In Oedipus Wrecks (part of Allen’s New York Stories), Sheldon Millstein finishes a purchase at a grocery store only to walk outside and find the impossible: his mother (played by the endearing Mae Questel, who once voiced Betty Boop) up in the sky, scolding him before a street full of nosy New Yorkers, and begging him not to get married to the shiksa to whom he’s engaged. A meddlesome Jewish mother? To say the least. The mortifying scene has flabbergasted Sheldon beyond comprehension. “Not here!” he implores his mom (then begs for cyanide). But there’s more. Sheldon has changed his last name to “Mills” to better assimilate into his fiancée’s family. Jewish mothers don’t corner the market on being inappropriately involved and cloyingly emotional with their children, but according to Woody, it sure seems like it.
More than as a faith with outward demonstrations of adherence (i.e., going to shul, praying, keeping kosher), Allen defines Jewishness for us as a worldview, a cultural and political leaning, an ever-present neurotic insecurity that makes his characters annoying and funny. Jewish identity, in his book, must be approached with a certain ironic detachment -- must, in fact, be defined by a certain ironic detachment -- or it is obnoxious and embarrassing.
ALTHOUGH WE SEE IT now in movies and TV, Allen shed some of the first light upon what psychologists term “disparagement humor.” His ribbing has a kinder and gentler quality than the blunt, insulting Don Rickles or the raw Alan King, but it’s Jewishly targeted nonetheless. Stuffed with cerebral references, his humor offers up a confusing and tangled mess of superiority, the fear of exclusion, tribal ties, smirking about real Jews, and an “at least I’m not as bad as” mentality. It may be impossible to discern whether, when we mock our own group, we are really expressing self-loathing or trying to reveal a collective human experience, as in, “You think society hates you? Well, you’re not alone in this, look at how stupid/klutzy/neurotic we are!” “Meta-disparagement” humor, deriding the group we are a part of, may only be slightly less offensive than putting down other groups. But according to psychologist Shawn Meghan Burn, Ph.D., the danger is that by laughing at these jokes, we perpetuate the stereotypes that others have of us.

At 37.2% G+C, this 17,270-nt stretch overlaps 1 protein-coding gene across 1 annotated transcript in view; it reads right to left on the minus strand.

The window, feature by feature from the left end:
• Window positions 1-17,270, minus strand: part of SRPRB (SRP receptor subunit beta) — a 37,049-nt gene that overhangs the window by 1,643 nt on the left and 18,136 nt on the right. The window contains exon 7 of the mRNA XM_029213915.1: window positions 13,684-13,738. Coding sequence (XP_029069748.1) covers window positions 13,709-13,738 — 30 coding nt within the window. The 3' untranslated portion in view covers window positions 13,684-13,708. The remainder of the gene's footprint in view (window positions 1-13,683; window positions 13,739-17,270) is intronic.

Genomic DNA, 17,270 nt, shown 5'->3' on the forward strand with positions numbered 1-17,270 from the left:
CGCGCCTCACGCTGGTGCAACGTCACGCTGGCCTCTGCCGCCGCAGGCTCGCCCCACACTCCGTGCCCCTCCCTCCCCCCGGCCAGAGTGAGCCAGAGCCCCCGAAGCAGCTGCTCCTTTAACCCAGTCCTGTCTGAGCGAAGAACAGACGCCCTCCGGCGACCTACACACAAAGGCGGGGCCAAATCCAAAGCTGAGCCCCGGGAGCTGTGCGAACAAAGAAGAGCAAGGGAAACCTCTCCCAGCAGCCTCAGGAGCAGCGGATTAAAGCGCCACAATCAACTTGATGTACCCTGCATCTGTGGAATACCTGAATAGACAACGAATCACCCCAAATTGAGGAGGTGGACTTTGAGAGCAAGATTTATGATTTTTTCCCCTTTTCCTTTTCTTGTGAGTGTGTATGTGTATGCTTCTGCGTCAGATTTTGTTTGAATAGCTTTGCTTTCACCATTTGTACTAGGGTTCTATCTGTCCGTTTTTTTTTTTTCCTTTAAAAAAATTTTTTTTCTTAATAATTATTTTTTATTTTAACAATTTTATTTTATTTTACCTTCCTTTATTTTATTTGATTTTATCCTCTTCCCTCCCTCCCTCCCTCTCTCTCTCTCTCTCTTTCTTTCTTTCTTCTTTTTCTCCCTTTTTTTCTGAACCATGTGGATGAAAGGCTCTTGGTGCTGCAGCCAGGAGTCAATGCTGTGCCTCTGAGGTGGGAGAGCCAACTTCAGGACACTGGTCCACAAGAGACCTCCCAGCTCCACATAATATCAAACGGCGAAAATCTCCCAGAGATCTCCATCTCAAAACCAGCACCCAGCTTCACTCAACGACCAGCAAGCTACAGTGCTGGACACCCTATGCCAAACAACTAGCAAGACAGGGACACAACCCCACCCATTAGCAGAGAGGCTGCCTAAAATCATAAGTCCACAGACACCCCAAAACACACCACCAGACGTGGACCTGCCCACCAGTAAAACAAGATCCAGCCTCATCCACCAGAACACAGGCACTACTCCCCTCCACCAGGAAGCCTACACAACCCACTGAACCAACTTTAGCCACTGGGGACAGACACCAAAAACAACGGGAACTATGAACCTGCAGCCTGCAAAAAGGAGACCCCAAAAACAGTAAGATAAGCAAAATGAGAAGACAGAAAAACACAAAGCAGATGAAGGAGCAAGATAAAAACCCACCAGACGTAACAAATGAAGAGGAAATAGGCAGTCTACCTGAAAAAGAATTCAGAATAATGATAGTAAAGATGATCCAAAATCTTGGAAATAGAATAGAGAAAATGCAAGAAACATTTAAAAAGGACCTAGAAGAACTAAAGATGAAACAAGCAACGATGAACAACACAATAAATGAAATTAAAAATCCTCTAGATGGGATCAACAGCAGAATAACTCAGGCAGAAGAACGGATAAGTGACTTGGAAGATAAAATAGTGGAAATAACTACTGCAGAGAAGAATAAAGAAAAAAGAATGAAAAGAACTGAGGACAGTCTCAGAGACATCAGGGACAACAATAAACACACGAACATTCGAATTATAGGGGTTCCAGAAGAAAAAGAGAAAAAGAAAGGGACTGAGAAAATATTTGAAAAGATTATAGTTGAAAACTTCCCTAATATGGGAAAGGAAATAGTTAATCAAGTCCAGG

In his biography titled Woody Allen, A Life in Film, Richard Schickel surprisingly makes very little mention of Woody’s jokes about Jews (in fact, the book’s index does not include “faith,” “Jews,” “Judaism” or “religion”). Schickel only mentions that his subject does not identify as a Jew. “I have no way of knowing what age Woody was when he rejected God or his faith,” he writes (but he could have asked, because the second half of the book is a pretty in-depth interview). “He would occasionally play more ‘Jewish’ than at other times . . . but he never mentioned this choice in his scripts,” adds the author.
The disconnect is that Allen’s movies are, to many people, decidedly Jewish in nature. They tackle a lot of other issues (dating, sex and marriage; family; money and politics, to name a few) but they poke fun (both gently and uproariously) at the faith.
Of course, humor is personal, subjective and highly mysterious; there are reasons we find things funny deep in our gut. We may never know exactly how our sense of humor really works. We seem to be able to hold two opposing thoughts in our heads: that “anti-Jewish” jokes are offensive, but also that they sometimes echo certain truths (perhaps in exaggerated fashion) that we can concede are hilarious.
If you look forward to Woody Allen’s new film each year with keen anticipation, you are in the latter camp. You can conjure the image of, say, Mae Questel in the sky and burst out loud laughing at the preposterousness. And how she reminds you of your own mother.
Debbie Burke is the author of The Poconos in B Flat and the upcoming Glissando: A Story of Love, Lust, and Jazz (July 2018, Waldorf Publishing). She blogs about jazz at www.debbieburkeauthor.com. She also contributes to the music education website JazzBooks.com and is a guest columnist at AllAboutJazz.com.